Chinese purchase billions of dollars’ worth of real estate in Australia annually

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    View the original article: https://www.rt.com/business/395489-china-australia-real-estate/?utm_source=rss&utm_medium=rss&utm_campaign=RSS

    China’s investment in foreign real estate reached a record $133.7 billion last year, according to property website Juwai.com. Australia stayed very much in demand with Chinese buyers last year, it said.

    Read more

    Chinese investors may buy 1% of Australia for just $300mn

    Statistics show Chinese buyers purchased $23.8 billion worth of Australian property in the 2016 financial year compared with $18.4 billion in the previous year, according to the website, as cited by Business Insider Australia. 

    While demand remains high, China’s property investments in Australia are unlikely to remain at last year’s levels once results for the 2017 financial year are released.

    “In Australia, we see that investment flows have decreased markedly from their peak while remaining strong by historic standards,” said Sue Jong, Chief of Operations for Juwai.com.

    “Capital controls, bank lending standards and foreign buyer taxes have combined to wind back the clock to 2015,” she said.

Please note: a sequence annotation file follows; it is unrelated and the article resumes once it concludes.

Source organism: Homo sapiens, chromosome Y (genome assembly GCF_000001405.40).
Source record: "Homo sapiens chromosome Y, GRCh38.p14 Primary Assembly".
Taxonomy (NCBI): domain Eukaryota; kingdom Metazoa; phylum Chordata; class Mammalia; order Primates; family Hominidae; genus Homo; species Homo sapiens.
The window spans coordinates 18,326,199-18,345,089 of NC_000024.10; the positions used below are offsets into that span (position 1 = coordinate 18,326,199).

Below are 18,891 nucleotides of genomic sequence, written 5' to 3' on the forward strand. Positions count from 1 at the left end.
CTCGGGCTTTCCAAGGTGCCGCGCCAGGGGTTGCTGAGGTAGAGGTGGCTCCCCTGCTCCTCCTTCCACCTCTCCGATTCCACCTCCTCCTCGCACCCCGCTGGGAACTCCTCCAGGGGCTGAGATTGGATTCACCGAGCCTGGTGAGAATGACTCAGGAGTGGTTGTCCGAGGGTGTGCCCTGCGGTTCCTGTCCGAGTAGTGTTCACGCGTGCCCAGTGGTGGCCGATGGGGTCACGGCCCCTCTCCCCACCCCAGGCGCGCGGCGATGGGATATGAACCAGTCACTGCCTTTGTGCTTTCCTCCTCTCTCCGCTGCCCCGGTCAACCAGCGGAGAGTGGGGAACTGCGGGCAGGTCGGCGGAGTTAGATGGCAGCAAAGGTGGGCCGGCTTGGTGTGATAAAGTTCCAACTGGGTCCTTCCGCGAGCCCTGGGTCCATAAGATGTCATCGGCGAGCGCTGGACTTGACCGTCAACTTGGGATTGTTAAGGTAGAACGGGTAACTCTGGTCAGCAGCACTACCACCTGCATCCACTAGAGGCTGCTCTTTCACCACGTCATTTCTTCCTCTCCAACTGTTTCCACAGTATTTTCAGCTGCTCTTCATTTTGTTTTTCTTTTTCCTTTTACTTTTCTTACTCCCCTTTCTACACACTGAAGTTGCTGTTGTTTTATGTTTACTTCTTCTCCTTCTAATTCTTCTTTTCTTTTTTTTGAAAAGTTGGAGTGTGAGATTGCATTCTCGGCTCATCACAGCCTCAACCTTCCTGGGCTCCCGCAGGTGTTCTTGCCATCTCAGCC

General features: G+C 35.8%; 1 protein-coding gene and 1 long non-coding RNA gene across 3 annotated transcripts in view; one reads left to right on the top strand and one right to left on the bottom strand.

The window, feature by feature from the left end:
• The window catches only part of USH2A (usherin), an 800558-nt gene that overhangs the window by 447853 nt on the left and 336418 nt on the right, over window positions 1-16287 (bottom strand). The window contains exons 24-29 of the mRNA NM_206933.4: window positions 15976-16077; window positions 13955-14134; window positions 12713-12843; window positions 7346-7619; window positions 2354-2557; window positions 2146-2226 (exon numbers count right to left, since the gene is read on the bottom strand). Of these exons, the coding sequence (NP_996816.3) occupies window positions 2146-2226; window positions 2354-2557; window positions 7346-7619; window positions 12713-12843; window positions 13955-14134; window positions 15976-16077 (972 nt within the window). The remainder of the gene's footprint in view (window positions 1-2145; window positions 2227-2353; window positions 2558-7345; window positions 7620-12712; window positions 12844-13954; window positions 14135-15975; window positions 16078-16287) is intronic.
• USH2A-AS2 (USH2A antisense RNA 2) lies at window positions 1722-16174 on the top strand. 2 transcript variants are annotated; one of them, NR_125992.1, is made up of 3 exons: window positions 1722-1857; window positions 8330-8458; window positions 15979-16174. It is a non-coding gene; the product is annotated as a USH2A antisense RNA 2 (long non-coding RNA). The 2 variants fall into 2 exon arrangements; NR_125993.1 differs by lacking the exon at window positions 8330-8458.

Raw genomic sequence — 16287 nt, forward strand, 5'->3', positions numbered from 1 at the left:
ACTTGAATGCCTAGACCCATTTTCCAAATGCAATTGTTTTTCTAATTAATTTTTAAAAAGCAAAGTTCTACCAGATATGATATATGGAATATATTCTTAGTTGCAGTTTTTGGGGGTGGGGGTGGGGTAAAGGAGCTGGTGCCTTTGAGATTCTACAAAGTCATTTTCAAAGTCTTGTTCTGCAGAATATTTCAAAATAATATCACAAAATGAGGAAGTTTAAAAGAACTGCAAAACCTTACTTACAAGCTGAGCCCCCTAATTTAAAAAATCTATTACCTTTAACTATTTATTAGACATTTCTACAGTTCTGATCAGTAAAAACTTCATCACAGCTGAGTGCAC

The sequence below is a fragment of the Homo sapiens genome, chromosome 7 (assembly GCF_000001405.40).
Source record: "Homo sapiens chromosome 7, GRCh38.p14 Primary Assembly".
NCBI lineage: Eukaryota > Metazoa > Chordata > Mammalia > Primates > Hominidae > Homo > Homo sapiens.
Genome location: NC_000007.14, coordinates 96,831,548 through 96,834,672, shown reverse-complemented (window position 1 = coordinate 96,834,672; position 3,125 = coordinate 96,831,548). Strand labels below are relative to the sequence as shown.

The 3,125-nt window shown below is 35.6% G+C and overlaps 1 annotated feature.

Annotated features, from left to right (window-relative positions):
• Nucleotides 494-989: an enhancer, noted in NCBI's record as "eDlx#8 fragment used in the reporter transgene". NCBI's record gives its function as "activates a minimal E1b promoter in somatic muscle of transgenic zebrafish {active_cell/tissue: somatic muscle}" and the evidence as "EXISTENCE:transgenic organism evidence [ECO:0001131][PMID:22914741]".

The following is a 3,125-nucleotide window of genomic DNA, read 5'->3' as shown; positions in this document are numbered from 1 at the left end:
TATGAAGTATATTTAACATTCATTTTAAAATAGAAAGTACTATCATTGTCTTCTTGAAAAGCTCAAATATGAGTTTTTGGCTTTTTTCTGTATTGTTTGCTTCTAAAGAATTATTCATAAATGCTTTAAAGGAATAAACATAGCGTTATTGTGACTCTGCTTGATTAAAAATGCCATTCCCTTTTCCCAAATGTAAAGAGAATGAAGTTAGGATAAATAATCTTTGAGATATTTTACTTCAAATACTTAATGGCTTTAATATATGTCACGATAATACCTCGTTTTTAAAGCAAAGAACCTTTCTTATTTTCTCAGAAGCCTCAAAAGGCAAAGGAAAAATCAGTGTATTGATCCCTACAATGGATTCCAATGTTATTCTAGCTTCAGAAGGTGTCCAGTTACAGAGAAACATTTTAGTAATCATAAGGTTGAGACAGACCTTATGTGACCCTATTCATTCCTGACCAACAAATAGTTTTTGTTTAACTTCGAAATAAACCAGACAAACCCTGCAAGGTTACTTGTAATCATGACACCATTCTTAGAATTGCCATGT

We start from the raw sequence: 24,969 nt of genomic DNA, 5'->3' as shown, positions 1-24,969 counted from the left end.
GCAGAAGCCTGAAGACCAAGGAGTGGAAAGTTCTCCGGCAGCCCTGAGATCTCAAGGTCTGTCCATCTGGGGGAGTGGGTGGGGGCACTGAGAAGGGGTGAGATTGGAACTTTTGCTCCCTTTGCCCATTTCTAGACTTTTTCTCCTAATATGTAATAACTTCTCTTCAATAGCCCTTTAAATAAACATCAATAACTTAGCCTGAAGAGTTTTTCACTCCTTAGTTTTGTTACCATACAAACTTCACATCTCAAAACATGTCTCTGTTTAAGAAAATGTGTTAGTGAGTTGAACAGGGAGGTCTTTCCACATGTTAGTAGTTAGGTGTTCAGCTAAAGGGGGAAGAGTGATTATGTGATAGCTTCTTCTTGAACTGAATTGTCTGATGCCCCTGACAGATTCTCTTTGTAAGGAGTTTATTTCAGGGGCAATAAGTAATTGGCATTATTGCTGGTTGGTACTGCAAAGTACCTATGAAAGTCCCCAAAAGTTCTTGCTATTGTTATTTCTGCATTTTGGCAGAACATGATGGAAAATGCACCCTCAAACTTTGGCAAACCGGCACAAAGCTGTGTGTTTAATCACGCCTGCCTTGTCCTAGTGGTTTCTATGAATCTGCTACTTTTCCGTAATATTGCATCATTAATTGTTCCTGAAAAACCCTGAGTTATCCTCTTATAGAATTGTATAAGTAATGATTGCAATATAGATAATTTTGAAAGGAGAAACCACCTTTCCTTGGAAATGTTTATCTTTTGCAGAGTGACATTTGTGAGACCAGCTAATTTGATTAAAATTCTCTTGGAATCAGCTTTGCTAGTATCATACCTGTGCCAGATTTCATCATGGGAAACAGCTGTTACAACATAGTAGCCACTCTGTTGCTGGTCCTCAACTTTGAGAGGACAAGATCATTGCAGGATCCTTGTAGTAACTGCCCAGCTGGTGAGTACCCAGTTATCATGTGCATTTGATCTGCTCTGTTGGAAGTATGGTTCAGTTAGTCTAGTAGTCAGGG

Melbourne, Sydney and Brisbane are the three most-searched cities in Australia, the report showed. Chinese investors have often been blamed for Australia’s escalating house prices which surged 20 percent last year.

    Read more

    Australia rejects large land sale to China

    China was the largest source of foreign investment in Australia in 2016, pouring almost $32 billion into local real estate.

    READ MORE: Big Brother will be watching Chinese credit card spending habits

    In May, the Australian government restricted overseas purchasers to 50 percent of apartments in new developments and imposed hefty levies on homes that are left unoccupied for at least six months of the year. The measures have been reportedly taken in response to public concern over Chinese investment.

    China’s foreign exchange regulator has also tightened controls on overseas transactions last month as it tries to stem the risks of continuous capital outflow and safeguard the national currency. The new legislation requires Chinese banks to report any overseas credit card transactions of over 1,000 yuan ($147).

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